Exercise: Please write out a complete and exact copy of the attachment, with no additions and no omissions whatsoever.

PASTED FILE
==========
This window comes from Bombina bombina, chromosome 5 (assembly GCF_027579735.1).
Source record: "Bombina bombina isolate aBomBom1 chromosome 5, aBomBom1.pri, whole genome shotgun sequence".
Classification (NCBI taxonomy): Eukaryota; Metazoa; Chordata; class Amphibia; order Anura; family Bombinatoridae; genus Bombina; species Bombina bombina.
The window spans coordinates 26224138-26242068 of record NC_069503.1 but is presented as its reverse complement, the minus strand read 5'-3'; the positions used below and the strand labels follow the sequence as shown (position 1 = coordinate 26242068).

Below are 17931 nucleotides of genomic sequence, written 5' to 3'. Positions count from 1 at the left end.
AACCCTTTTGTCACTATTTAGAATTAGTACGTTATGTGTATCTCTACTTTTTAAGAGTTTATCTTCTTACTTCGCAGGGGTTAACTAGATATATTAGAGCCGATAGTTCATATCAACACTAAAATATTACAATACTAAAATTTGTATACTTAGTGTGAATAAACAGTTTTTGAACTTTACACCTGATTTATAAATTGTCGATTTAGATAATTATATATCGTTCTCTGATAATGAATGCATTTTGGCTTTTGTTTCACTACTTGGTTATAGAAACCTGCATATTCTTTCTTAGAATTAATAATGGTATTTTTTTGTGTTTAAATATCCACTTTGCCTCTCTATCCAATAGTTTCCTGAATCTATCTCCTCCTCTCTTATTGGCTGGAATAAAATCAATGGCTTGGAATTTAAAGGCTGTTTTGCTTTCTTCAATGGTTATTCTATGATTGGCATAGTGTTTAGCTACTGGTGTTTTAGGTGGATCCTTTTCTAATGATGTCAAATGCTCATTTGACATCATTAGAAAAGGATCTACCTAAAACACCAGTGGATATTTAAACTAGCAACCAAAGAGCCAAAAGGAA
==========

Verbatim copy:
This window comes from Bombina bombina, chromosome 5 (assembly GCF_027579735.1).
Source record: "Bombina bombina isolate aBomBom1 chromosome 5, aBomBom1.pri, whole genome shotgun sequence".
Classification (NCBI taxonomy): Eukaryota; Metazoa; Chordata; class Amphibia; order Anura; family Bombinatoridae; genus Bombina; species Bombina bombina.
The window spans coordinates 26224138-26242068 of record NC_069503.1 but is presented as its reverse complement, the minus strand read 5'-3'; the positions used below and the strand labels follow the sequence as shown (position 1 = coordinate 26242068).

Below are 17931 nucleotides of genomic sequence, written 5' to 3'. Positions count from 1 at the left end.
AACCCTTTTGTCACTATTTAGAATTAGTACGTTATGTGTATCTCTACTTTTTAAGAGTTTATCTTCTTACTTCGCAGGGGTTAACTAGATATATTAGAGCCGATAGTTCATATCAACACTAAAATATTACAATACTAAAATTTGTATACTTAGTGTGAATAAACAGTTTTTGAACTTTACACCTGATTTATAAATTGTCGATTTAGATAATTATATATCGTTCTCTGATAATGAATGCATTTTGGCTTTTGTTTCACTACTTGGTTATAGAAACCTGCATATTCTTTCTTAGAATTAATAATGGTATTTTTTTGTGTTTAAATATCCACTTTGCCTCTCTATCCAATAGTTTCCTGAATCTATCTCCTCCTCTCTTATTGGCTGGAATAAAATCAATGGCTTGGAATTTAAAGGCTGTTTTGCTTTCTTCAATGGTTATTCTATGATTGGCATAGTGTTTAGCTACTGGTGTTTTAGGTGGATCCTTTTCTAATGATGTCAAATGCTCATTTGACATCATTAGAAAAGGATCTACCTAAAACACCAGTGGATATTTAAACTAGCAACCAAAGAGCCAAAAGGAA